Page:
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SCOTUS hands down important decision in case examining birthright citizenship

The Immigration and Nationality Act of 1952 is relatively straightforward when it comes to the issue of whether the children of unwed mothers and fathers may claim U.S. citizenship.

Indeed, the law sets forth stringent physical residency requirements dictating that in order for the child of an unmarried citizen father and non-citizen mother to secure citizenship, the father must have been physically present in the U.S. or one its territories for at least five years in their life prior to the child's birth, with at least two of these years being after their 14th birthday. 

Prior to November 14, 1986, however, the statute required physical presence in the U.S. or a U.S. territory for at least ten years prior to the child's birth, with at least five of these being after their 14th birthday.

As for children born to unwed citizen mothers, these requirements dictate that they need only be physically present in the U.S. or one its territories for a continuous period of one year prior to the birth in order for their child to secure citizenship.

Back in November, we discussed how these differing physical residency requirements under the INA were at the center of an important case before the Supreme Court of the United States -- Lynch v. Morales-Santana -- which asked whether they violate the Fifth Amendment's guarantee of equal protection.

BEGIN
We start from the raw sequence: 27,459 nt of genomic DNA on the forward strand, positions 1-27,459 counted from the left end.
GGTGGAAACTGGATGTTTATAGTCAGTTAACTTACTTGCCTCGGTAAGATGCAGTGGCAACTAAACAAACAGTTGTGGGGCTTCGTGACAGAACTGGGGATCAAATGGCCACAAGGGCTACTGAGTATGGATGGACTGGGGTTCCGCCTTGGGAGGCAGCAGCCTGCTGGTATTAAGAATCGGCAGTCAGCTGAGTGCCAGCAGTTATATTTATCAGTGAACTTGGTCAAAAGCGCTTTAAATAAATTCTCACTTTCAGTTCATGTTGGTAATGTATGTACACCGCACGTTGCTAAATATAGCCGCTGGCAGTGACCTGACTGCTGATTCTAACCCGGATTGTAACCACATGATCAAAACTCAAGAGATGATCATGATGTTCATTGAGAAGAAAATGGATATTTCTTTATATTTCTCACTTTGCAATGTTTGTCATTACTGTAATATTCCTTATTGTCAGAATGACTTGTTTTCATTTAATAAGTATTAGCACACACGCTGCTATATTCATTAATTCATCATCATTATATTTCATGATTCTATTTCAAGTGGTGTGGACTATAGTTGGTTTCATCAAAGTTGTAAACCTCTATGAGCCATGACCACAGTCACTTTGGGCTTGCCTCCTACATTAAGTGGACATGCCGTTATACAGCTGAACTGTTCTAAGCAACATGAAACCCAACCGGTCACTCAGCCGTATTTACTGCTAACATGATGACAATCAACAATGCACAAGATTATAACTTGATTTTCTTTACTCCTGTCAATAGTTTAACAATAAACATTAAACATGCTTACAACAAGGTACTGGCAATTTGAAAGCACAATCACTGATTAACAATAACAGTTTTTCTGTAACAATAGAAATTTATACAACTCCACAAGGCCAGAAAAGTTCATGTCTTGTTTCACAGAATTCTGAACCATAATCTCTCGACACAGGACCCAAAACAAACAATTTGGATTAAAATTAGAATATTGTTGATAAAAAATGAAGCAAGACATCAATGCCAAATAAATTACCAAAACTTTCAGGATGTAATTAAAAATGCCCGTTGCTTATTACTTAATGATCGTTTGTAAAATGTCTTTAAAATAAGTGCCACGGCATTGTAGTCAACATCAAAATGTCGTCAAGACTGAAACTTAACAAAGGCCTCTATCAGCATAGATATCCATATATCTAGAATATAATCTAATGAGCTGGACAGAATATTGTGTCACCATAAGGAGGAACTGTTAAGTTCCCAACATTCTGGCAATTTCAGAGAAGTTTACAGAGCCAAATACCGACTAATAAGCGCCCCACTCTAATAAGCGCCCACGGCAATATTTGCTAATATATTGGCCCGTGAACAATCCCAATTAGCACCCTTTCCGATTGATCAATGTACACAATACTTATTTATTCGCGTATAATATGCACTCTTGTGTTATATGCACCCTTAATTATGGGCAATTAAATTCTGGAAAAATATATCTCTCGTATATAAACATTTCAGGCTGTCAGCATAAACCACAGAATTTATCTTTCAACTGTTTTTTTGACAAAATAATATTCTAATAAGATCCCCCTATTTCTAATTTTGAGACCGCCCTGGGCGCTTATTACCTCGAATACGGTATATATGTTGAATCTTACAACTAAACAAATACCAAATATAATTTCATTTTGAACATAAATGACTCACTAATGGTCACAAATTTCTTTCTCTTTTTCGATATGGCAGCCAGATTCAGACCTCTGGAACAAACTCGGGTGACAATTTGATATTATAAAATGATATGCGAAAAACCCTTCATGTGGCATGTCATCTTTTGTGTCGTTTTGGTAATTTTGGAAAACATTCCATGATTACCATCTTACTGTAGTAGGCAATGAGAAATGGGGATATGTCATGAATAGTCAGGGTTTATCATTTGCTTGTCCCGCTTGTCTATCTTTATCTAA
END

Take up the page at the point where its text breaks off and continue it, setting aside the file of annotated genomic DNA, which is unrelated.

To recap, Morales-Santana involved a man born in the Dominican Republic to unwed parents -- an American father and a Dominican mother -- back in 1962, and who was admitted to the U.S. as a lawful permanent resident 13 years later.

After years of living in the U.S. and a conviction on attempted murder and armed robbery charges, federal immigration officials attempted to deport Morales-Santana. While he attempted to argue that deportation was legally impossible given that he had secured U.S. citizenship via his father, the Board of Immigration Appeals denied his claim given that his father had not satisfied the physical residency requirements for unmarried citizen fathers.

Undeterred, Morales-Santana filed an appeal arguing that the INA's physical residency requirement for unwed citizen fathers was discriminatory against men and violated the Fifth Amendment's guarantee of equal protection that ultimately made its way before the U.S. Court of Appeals for the Second Circuit.

Here, the appellate court found that the provision was unconstitutional sex discrimination and declared that he was indeed a citizen.

The Department of Justice's subsequent petition for a writ of certiorari was granted by SCOTUS, which handed down its decision earlier this week. We'll discuss how the nation's high court ruled in our next post.

If you have questions about the process of securing citizenship, consider speaking with a skilled legal professional who can answer your questions, explain the law and help you pursue solutions.

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